About Last Night

About Last Night: Kerr obliterates coaching record

Kerr races past Riley, Denver lights up the Sixers and Oladipo opens up

During this Warriors dynasty, KD and Steph and Klay and Draymond have us accustomed to the unprecedented, to the previously unfathomable expansion of options for that which can simply *be* during a basketball game.

That’s why it’s important to acknowledge another moment in the league-wide, pace-and-space mayhem: On Saturday, Steve Kerr, the coach overseeing Golden State’s championship ascent, won regular-season game No. 300 on the road in Boston.

He has been coach for 377 games.

Less than five seasons.

Let that simmer.

It took previous record-holder Pat Riley – an NBA legend and bag-full-of-rings champion as a player, coach and executive – 415 games. Half an NBA campaign behind! With the Showtime Lakers!

In fact, Kerr is the fastest to reach 300 victories in any of the nation’s major sports leagues, beating out MLB’s Frank Chance (426), the NFL’s Don Shula (442) and NHL coach Bruce Coubdreau (496). (No MLS coach has yet achieved the feat.)

This is a thing, what Kerr has accomplished.

None of this is to say Boston made this easy. The Celtics pushed the Warriors throughout, with Kyrie turning in a 32-6-10, Al Horford adding 22-13-3 and Marcus Smart nailing a tying 3 within the final minute of regulation.

But there’s a reason Kerr set a record, and it’s blending this talent every step of the way. They’ve now ripped off a winning streak of at least 10 games in each of the past six seasons, matching an NBA record held by the San Antonio Spurs (2010-16).

Also, remember how we all wondered exactly how DeMarcus Cousins would fit into the Warriors offense? No? Me either.

Boogie finished with 15 points, eight rebounds, three assists and three steals in 23 foul-plagued minutes.

Goodness. That squad is trouble. This we knew. Of this we are reminded.

Road Roller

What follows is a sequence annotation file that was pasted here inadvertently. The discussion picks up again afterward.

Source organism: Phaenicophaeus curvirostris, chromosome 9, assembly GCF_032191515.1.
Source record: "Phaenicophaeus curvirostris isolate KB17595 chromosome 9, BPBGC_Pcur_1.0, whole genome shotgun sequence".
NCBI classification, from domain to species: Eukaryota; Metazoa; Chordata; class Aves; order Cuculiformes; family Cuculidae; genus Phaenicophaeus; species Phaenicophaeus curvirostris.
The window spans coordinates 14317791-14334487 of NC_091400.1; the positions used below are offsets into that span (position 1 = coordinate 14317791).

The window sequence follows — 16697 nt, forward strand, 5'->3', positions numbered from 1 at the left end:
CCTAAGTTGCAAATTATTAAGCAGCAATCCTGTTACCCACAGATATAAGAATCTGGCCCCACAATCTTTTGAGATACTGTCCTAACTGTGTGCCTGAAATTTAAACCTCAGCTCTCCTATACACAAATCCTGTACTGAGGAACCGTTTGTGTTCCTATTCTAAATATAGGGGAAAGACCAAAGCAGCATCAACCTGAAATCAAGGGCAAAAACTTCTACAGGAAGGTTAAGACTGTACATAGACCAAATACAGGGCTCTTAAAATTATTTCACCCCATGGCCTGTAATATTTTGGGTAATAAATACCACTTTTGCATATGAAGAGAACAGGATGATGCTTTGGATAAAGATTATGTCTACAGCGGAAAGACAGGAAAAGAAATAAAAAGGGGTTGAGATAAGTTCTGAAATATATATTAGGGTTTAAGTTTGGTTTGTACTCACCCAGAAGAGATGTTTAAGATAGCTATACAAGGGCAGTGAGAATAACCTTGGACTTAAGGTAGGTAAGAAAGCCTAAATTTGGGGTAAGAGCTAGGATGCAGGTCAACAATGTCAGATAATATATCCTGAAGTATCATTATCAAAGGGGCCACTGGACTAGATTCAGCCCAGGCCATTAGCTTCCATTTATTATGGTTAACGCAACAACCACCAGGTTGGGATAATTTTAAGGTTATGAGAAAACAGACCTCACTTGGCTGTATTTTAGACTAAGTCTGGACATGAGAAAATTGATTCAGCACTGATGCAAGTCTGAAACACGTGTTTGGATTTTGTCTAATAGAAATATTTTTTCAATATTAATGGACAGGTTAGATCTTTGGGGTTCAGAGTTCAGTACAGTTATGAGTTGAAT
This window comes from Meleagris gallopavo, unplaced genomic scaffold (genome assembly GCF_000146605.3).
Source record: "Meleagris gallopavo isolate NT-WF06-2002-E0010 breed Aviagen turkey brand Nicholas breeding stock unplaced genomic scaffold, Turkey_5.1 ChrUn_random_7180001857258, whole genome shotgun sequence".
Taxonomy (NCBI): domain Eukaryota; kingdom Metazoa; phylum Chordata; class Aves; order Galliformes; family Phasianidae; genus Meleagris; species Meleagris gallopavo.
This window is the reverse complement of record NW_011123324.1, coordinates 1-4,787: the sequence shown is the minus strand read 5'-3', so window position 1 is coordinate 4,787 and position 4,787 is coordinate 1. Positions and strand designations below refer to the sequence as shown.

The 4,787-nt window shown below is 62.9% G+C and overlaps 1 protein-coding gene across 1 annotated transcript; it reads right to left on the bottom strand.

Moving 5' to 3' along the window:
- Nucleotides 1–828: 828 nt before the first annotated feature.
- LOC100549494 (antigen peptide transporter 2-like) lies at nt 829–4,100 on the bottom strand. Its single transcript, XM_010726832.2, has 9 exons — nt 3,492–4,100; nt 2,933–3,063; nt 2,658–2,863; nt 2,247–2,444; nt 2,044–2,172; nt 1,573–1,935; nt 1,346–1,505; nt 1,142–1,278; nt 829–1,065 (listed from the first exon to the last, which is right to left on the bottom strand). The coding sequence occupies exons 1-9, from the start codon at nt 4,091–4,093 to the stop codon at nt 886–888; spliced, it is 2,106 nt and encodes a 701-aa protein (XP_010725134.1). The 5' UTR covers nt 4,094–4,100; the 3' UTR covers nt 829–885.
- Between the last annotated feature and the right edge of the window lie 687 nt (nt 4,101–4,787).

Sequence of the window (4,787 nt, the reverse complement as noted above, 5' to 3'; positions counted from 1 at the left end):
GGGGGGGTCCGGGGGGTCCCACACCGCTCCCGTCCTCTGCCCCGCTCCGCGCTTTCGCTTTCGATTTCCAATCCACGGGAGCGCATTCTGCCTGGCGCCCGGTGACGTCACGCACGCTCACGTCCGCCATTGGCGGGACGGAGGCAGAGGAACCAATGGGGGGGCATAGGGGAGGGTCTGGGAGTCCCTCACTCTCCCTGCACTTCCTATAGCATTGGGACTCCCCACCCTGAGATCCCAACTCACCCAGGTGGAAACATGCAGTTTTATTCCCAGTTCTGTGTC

Kerr wasn’t the only coach out here setting records. The NBA’s reigning coaching dean, Gregg Popovich, claimed space – also from Riley – as the career coaching leader in road victories after a 126-114 romp over the New Orleans Pelicans.

Letting It Ride

Out in Denver, the Nuggets hosted a shorthanded Sixers squad playing without all three frontcourt starters, and it was off to the races … for everybody.

The teams combined for 78 points in the first quarter and more than 140 at the half. This Gary Harris break preeeeeeetty much sums it all up:

Beyond that, the rolling scoreboard set up Nikola Jokic to do his all-everything deal and rack up a 32-point, 18-rebound, 10-assist triple-double. Just a day in the work for an #NBATwitter favorite.

Also, if you blinked at the end of the third, you might have missed the rarest of NBA sights: Ben Simmons’ first 3-point attempt of the 2018-19 season (and just the 12th since his 2017 debut).

Do we applaud him for putting the attempt on the scoresheet? Or throw a #smh out there for wasting a Mewtwo-level rarity on this low-percentage heave?


Oladipo Opens Up

We finally heard from Pacers guard Victor Oladipo since his season-ending injury on Wednesday, who posted a lengthy, emotional note on social media vowing he’d return “better than ever.”

That confidence is going to be necessary during what will be an arduous recovery. A ruptured quad knocked Charles Barkley quite a ways down the playable pyramid, albeit it near the end of his career, and not rushing the recovery is always tough to balance with an athlete’s aggressive mindset.

That said, the NBA family continues to support and acknowledge Oladipo in ways big and small, with Warriors guard Quinn Cook – a high school teammate – penning a visible tribute on his kicks for Saturday’s game in Boston.

Try Again

Thought you blew by Myles Turner, did you, Justin Holiday?


That said, Memphis pulled out a 106-103 victory, and for all the recent hullabaloo, stars Marc Gasol and Mike Conley were clearly enjoying the sweeter spoils.